- Executor: This is your personal representative. This is the person in charge of making sure that everything is done according to your wishes. Your will should have an executor who can oversee the terms of the will.
- Trustee: You will need someone to run your trust and manage your assets. In many cases, you should appoint more than one trustee. That way, you don’t have all the decisions made by a single person. Your trustees together can come to a decision. You can include an investment advisor as a trustee as well.
- Guardian for your children: If you have children below their majority, you need to appoint someone to stand in for you, should you die before they are old enough to take care of themselves. Choose someone willing to take on the task, as well as someone you trust to manage your children’s money.
- Healthcare proxy: This is the person designated to make health care decisions on your behalf.
All of the people you involve should those you trust to make decisions in line with your wishes. Carefully consider your choices, and make sure your family is aware of your decisions as well.
Now that you have managed your documentation, it’s time to tie it all together. You do need to make sure that everyone close to you is aware of your arrangements and wishes. Keep your documents in a safe place. A document safe that is designed to be fireproof and waterproof is one of the best options for you. You can also make digital copies of your documentation for storage in the cloud. Additionally, those important people mentioned should have copies of your documentation, along with your attorney.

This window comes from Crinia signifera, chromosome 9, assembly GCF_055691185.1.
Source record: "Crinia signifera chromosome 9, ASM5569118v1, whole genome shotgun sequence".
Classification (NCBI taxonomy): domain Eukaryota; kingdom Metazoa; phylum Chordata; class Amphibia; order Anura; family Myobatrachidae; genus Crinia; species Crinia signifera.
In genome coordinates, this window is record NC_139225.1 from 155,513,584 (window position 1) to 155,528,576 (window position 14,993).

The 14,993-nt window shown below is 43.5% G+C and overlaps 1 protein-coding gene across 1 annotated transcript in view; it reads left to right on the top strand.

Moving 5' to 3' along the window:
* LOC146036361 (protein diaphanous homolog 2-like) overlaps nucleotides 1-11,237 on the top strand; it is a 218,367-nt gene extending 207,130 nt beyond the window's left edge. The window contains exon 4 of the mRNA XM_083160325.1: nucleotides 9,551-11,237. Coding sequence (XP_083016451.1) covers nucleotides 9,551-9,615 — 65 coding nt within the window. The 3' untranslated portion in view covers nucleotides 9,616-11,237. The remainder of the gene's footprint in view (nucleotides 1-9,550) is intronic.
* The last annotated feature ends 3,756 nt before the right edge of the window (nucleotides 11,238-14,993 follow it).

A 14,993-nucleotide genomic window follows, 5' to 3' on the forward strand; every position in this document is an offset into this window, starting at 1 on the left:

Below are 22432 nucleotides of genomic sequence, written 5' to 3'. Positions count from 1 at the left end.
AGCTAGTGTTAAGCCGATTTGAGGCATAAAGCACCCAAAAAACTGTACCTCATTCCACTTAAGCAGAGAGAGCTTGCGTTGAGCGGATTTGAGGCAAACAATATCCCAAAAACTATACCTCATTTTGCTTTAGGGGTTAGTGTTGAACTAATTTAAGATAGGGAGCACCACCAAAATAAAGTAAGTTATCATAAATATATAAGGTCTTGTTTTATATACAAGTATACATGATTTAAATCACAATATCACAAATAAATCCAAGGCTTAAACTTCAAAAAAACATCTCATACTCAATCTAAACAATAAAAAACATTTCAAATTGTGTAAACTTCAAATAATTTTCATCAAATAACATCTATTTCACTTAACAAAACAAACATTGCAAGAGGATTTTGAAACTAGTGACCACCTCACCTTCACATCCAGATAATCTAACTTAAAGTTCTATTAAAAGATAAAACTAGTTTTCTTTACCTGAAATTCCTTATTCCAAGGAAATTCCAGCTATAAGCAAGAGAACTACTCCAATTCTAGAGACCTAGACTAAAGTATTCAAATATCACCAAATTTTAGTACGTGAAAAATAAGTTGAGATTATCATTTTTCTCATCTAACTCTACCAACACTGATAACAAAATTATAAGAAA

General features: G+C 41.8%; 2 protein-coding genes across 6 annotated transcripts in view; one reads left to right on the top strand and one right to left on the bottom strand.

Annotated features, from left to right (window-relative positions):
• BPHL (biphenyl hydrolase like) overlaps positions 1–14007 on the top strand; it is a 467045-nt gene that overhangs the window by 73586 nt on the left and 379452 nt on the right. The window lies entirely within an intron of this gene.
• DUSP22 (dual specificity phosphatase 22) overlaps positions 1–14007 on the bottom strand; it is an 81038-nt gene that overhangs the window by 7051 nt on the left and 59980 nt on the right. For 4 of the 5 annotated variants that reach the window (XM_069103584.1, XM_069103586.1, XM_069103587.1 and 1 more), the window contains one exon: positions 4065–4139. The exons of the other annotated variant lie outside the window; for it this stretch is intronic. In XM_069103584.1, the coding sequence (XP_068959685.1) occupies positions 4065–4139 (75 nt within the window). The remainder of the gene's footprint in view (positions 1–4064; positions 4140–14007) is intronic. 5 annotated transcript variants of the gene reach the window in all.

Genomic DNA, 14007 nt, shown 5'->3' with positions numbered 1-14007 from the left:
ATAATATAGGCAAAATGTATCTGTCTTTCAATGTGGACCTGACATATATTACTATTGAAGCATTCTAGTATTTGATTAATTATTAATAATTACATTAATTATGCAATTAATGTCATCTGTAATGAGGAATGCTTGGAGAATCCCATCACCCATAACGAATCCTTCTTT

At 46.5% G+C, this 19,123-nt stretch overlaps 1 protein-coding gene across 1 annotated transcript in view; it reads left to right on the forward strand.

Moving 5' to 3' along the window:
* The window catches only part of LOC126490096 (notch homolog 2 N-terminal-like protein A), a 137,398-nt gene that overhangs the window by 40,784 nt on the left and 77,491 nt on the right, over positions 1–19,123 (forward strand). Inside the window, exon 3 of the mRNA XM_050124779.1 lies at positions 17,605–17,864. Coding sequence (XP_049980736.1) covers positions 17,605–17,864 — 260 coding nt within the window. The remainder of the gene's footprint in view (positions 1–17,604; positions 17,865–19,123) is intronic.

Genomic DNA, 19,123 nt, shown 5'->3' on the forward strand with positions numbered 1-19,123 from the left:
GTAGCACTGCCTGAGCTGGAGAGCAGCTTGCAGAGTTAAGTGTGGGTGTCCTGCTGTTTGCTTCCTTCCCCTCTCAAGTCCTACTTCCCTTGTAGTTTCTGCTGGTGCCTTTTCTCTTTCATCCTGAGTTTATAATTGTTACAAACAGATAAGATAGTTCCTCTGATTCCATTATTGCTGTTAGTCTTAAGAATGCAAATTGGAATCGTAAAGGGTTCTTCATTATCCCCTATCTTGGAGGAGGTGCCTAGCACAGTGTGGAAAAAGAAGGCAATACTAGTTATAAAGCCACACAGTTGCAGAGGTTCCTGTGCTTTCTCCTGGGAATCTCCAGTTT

Don’t forget about your digital assets, either. Keep a list of accounts and passwords in a safe, or in an encrypted file. This list should include account access information for social media accounts, email, and online investment and bank accounts. Many social media sites allow for your account to converted to a memorial account. If you want that as an option, make it known and follow the required steps. You can also designate that your accounts be deleted, if you prefer.
Finally, over time, make sure you review your paperwork and make updates. This is especially important when it comes to beneficiary designations, like those for retirement accounts and life insurance policies. Beneficiary designations always trump what you have written in your will or other paperwork, so you want to make sure it’s updated.
Review this information every year. Sometimes, you won’t need to make any changes at all. However, getting into the habit ensures that you think about your planning each year, and that you don’t forget about making necessary changes.
With the right planning, and regular review of your documentation, it is possible for you to plan for the proper disposition of your estate in the future — and it can provide you with peace of mind now.